Introducing the Greater Washington Regional Policy Blog
Two very diverse states and a federal district. The Greater Washington region of the District of Columbia, Maryland and Virginia is certainly an interesting place to live for many reasons. But it is an even more interesting place to work, especially when working in the policy realm. The challenge of bringing a region together that is divided between two states and a federal district is mine as the Greater Washington regional policy manager.
I have been a DC resident for almost a year and a half now, living in the Capitol Hill neighborhood. I have thoroughly enjoyed being able to live virtually car free and get over my fear of on-street bicycling with the great bike infrastructure. I previously lived in Columbus, Ohio for nine years where I was fortunate to work as an urban planner in the city’s public health department. I loved working every day at the intersection of the built environment and health. I hope I was a little part of the multi-modal cultural shift that is gaining more momentum there each day.
My experience has focused on neighborhoods, public health and transportation policy. One of my most valuable experiences was conducting walk audits with neighborhoods’ residents. In these audits, I learned it is not just about one infrastructure project or a walking program or crime. It is about all of it. People want, and deserve, livable communities. This is why policy is so important. Policy defines how everyday decisions are made, what gets funded and which projects are on the top of the list. I believe that everyone, no matter where they live, deserves to have communities that are safe and with transportation choice. When places are safe and people can walk, bicycle, take transit or use their car, it usually means that health, local businesses and true community follows.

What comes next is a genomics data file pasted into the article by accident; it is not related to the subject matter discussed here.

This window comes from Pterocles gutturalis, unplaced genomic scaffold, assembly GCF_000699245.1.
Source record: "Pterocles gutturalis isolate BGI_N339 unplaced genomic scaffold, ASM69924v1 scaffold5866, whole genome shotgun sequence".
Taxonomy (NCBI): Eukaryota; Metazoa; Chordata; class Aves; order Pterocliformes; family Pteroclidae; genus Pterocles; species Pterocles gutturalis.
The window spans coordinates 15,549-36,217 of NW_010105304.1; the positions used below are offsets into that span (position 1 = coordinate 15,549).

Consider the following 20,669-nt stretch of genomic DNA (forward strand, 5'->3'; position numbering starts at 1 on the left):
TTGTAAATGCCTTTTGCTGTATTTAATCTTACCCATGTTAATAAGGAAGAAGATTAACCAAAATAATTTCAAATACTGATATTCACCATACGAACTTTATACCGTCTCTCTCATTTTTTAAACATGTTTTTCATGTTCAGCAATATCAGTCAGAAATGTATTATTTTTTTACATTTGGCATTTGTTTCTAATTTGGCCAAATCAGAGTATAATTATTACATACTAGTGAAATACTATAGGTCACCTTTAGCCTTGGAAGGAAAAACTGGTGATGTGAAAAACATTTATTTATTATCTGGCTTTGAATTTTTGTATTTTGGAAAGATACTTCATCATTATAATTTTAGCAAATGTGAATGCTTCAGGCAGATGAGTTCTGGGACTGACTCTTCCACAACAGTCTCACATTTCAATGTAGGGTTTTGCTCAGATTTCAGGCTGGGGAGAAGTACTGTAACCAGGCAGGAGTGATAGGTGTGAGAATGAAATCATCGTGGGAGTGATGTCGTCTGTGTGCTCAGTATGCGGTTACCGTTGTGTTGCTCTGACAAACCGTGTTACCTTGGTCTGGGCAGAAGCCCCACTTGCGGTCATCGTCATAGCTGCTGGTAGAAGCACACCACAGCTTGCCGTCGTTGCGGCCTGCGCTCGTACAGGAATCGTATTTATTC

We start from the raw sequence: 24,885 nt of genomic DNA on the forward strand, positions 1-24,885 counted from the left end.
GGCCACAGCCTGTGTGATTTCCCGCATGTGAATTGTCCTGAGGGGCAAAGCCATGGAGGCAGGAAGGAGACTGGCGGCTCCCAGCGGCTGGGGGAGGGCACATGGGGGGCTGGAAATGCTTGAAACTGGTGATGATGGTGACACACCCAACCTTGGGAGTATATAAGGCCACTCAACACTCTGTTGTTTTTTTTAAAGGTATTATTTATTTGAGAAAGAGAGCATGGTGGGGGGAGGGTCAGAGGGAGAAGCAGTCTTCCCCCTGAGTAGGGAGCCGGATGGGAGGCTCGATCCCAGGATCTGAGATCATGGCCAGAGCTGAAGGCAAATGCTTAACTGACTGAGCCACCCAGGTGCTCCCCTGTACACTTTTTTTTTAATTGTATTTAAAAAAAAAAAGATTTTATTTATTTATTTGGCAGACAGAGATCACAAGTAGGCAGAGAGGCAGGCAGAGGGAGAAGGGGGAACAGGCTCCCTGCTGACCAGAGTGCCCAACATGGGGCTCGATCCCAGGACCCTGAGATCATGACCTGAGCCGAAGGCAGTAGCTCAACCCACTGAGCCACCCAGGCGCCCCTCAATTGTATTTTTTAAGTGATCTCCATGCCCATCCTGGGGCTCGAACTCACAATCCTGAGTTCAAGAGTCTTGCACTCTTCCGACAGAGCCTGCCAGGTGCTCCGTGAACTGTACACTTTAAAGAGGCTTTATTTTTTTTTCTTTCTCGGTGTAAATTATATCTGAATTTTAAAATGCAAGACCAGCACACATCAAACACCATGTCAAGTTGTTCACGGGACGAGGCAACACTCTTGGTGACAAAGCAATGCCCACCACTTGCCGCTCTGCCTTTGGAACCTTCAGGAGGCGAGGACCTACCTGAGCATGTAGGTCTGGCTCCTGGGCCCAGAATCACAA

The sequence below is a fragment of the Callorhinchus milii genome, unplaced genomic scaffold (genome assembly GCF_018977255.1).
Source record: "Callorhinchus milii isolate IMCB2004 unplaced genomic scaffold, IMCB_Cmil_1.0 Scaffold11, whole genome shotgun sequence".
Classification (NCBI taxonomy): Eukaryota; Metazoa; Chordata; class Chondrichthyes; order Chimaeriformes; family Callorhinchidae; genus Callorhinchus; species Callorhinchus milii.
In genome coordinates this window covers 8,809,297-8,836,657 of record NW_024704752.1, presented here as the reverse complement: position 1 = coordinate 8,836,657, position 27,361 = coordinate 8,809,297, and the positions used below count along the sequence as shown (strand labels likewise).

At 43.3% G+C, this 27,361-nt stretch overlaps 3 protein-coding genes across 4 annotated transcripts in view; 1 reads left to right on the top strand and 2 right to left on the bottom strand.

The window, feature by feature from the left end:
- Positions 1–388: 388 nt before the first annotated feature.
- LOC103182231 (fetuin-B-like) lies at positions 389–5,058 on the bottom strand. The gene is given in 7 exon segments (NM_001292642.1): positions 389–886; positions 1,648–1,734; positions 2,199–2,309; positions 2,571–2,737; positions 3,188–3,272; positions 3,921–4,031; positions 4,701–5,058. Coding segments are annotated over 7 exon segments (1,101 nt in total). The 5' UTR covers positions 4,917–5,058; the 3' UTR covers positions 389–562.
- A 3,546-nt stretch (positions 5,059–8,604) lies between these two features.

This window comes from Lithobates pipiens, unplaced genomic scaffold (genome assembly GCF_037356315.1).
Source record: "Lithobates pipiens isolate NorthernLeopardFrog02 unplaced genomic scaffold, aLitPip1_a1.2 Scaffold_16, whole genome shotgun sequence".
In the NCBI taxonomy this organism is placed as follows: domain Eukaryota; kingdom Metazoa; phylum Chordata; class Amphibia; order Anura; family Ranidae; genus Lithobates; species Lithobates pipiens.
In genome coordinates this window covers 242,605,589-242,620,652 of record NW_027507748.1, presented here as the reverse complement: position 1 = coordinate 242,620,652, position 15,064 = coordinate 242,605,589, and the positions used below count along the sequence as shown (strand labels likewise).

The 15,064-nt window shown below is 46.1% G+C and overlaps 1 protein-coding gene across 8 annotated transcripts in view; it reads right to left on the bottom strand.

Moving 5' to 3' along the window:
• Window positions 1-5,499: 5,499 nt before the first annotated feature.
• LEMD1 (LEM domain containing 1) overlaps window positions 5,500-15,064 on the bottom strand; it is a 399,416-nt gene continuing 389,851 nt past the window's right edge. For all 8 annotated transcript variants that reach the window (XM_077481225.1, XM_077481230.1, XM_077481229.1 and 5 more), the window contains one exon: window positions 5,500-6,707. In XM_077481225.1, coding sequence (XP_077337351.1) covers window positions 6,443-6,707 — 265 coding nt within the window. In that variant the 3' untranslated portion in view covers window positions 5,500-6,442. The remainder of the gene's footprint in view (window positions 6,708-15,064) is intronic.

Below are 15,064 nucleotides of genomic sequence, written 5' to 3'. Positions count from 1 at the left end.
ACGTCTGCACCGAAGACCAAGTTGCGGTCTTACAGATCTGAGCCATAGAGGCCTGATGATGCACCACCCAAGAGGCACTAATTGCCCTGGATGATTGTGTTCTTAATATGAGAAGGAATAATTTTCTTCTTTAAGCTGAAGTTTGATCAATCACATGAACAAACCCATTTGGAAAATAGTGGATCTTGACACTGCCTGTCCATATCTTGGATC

I am already seeing great examples in the Washington, DC area where infrastructure improvements around schools are prioritized without special funding, Complete Streets policies are adopted, local communities are putting federal Safe Routes to School dollars to work and pedestrian and cyclists are required to be formally considered in new development site plans.
Effective policies use existing funds wisely to meet the needs of the community and children. Policy ensures that Safe Routes to School programs are one piece of creating a community where neighborhood residents see each other on the street while walking and meet by bicycling at the local coffee shop.
All of us will face multi-jurisdictional issues. As a person who is passionate about my transportation options, I don’t want a boundary line to limit my range of destinations. Whether it is towns, cities, counties, states and in my case a federal district, regional policy is important because residents live in the whole region, not just one part of a region. I hope to be able to share some insight through my blog as I work in eight counties spread across two states and a federal district in our great National Capital.